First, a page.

The third instance was with my older sister on EBay, all manner of frauds operating there these days. Some say the website would close down if Ebay actually kicked off the con merchants, leaving so few traders. I have to confess Im not quite sure how she was done over but involved someone over bidding on a mobile phone she was selling. She then got a fake e-mail from someone pretending to be the buyer of the phone saying the sale is cancelled. She had already sent the phone to what looked like a legit trader with a good trust rating. No phone, no money. Im sure you guys have had similar issues with all the above this year.
How much goes missing
£15 billion pounds a year is written off by the banks and the like through the above fraud. Most of the stolen money is replaced in your accounts after an investigation period. Some who claim fraud could indeed be taking the money out of their accounts themselves, as with over claimed insurance claims, the previous biggest fraud cost back in the 80s.
But while you wait or are unaware of the fraud your direct debits and cheques are bouncing and you are incurring bank charges and angry creditors. I dread the day they get me.
Who is doing it...
Well it really is an international spread on who is doing this damaging and traumatic crime, Nigeria ground zero of these so called phishing scams. A recent joint Interpol/FBI raid netted £400 million pounds of cheques alone over the six month period heading to and from Lagos. Many of these cheques were sent by gullible Brits hoping to get some of exiled Prince Kwengo Abubos (for example) stashed non existing millions-but many more are fake cheques designed to look real and so the recipitant in the U.K expecting to be able to cash them, handing over real cheque because they believe the money is coming the other way. They look very real if you see them and you can understand people falling for it.
Theres a website set up by an English guy whos mission in life is to track down these guys and humiliate them on them net for all to see, pretending to do the deals. He exchanges e-mails and gets them to do silly things to prove they are who they say they are, they hoping to get a big reward if they play along. I have seen two Nigerian guys doing the Dead Parrot Sketch and its hilarious. Its not about the promised 15 million quid to these guys but the admin cheques Brits send over in their thousands. Some say if they are that stupid and greedy they should be ripped off. But let me tell you that many of these people who are targeted are elderly, some senile, crooks even targeting old folks homes.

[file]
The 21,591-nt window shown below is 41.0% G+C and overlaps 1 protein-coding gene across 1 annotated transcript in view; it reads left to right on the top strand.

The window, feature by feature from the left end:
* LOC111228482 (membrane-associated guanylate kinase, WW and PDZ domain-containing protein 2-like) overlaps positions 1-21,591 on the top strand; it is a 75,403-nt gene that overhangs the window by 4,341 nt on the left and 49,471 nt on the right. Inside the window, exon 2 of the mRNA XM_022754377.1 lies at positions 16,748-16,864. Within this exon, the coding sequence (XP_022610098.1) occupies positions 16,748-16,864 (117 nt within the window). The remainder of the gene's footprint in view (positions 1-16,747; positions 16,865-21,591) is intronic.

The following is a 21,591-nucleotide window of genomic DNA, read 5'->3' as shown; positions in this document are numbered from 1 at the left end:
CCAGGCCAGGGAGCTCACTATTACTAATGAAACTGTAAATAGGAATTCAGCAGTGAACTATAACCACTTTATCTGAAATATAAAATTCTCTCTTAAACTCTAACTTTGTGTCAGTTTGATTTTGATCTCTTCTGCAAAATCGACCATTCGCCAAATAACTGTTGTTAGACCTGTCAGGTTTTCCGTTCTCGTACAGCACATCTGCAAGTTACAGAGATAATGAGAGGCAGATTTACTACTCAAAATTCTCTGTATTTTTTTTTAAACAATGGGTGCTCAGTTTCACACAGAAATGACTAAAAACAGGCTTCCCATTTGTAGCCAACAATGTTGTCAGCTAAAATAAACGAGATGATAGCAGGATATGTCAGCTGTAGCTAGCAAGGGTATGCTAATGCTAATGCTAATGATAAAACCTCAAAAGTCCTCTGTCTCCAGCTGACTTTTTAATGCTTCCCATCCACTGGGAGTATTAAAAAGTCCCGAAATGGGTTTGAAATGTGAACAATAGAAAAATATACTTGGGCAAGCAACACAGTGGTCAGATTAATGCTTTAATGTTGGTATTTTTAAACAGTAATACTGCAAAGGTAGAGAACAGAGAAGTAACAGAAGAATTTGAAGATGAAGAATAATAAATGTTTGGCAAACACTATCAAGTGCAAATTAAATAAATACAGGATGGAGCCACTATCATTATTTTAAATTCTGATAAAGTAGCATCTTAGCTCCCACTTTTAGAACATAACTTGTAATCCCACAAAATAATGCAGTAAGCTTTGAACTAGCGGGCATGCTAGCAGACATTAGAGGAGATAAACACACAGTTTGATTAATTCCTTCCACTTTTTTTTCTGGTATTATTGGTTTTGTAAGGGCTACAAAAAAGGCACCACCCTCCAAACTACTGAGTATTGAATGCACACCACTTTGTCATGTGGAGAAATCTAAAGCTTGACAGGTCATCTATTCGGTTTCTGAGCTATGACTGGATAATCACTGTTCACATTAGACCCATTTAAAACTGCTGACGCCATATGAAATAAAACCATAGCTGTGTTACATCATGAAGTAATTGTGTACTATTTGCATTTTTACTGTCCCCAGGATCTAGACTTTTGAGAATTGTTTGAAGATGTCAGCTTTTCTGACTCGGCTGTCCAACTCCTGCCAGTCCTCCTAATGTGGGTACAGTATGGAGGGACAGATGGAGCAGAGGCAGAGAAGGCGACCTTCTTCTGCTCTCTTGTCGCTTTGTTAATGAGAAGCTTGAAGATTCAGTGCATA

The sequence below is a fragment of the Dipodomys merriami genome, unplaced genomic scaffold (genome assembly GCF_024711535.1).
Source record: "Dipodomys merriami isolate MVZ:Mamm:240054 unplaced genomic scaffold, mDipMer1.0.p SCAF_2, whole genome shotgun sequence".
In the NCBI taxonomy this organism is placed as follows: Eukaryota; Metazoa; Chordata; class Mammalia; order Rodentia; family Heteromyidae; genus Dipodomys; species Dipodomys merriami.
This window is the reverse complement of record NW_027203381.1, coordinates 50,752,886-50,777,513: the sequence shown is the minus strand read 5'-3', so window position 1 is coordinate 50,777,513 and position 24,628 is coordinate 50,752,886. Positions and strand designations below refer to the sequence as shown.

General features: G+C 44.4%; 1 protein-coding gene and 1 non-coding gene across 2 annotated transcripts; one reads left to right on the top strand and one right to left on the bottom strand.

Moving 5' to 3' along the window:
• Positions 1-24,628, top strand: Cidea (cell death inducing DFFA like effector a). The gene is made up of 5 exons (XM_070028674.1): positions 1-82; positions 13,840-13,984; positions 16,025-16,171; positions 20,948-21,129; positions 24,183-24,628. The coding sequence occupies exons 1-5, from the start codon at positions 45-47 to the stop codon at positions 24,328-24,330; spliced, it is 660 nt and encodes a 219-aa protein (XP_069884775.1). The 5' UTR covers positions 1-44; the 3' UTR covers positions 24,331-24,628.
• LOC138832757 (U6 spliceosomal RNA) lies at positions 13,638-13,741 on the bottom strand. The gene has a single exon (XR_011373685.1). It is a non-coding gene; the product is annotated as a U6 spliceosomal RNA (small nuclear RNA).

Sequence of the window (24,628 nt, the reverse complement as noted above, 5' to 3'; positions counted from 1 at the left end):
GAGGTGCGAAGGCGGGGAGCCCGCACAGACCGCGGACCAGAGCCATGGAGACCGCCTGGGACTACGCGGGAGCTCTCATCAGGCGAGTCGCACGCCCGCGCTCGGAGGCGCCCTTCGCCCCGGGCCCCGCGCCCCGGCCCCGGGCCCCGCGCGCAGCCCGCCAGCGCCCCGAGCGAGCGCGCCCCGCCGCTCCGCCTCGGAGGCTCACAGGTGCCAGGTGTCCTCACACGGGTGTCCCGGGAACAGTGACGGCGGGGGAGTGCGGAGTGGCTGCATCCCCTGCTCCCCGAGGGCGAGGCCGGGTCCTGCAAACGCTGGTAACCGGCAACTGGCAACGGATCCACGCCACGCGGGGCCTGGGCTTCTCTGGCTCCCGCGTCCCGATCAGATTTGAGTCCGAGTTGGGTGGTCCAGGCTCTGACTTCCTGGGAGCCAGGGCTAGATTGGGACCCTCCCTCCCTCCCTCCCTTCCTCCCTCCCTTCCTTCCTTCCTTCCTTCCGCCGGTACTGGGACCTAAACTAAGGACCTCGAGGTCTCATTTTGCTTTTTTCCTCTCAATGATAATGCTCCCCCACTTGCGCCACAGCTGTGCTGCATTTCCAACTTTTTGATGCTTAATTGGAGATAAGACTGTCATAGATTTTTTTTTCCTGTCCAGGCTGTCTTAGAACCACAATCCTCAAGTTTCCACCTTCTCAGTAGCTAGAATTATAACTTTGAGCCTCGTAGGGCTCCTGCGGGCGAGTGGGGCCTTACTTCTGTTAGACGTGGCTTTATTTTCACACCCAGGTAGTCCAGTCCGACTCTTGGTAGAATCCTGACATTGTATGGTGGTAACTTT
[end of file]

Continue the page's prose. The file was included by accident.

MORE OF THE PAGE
Ethnic minorities in the U.K, foreign or not, are eight times more likely to commit fraud, half of all Londons fraud and misappropriation now done by that 25% of its non British born population. All this is documented on the governments own website. Its clearly a revenge crime in that youre getting back at a society you dont feel part of and so feel somehow justified in doing it. Londons huge ethnic gang culture is the home of credit card and immigration fraud, Asians surprisingly virulent in these fraud cases. The recent expose of Sri-Lankan run frauds from British petrol stations highlighted it succinctly.
Romanians top the stats for credit card and cash-point fraud in the U.K, accounting for an impressive 85% of the later. One of the reasons the government has blocked mass immigration from Romanian and Bulgaria this week is to strop gang wars raging on London and our inner city streets to get control of these lucrative crimes. The other old communist block countries battle for the bronze medals with Turkey pushing hard in forth to get on the rostrum for the card crime medal ceremony.
The madness that is New Labors immigration policy will probably be the reason why you suffer I.D or credit card fraud in this decade. The amount of gang crime being committed here is phenomenal.
Your money is not safe in your bank account and wide open to fraud. The banks are petrified if it gets out on just how much is being siphoned off and if the rates of theft keep increasing they cant meet the losses. To stop the flow going out they are trying to make the account holder-retail or public-more liable for the theft. This is happening all over the country.
The growing internet retail sector means its really easy to take money from someones account as the shops want your transaction first and then worry bout any fraud later. The banks are desperate to get you onto web banking sites, which, although safe when logged in, everyone leaves a thumb print on the web of all key depressions and so you can be hacked. I would like to hear someones opinion on this who works for a bank or online business.
If I were you guys and you have just the one bank account paying your direct debits I would open another high street account to cover any emergency. If your account gets emptied you wont be bale to pay your bills for up to four weeks minimum. The charges that would generate are unthinkable hassle. The banks are in no hurry to refund your money but in a sprint to make you cover the loss if you cant prove it wasnt you. Trust me, when you have to deal with a mumbling Indian called Harry Palmer (yep, thats what my last one was called!) that has no intention of being able to put you at ease you will wish you have switched your balance.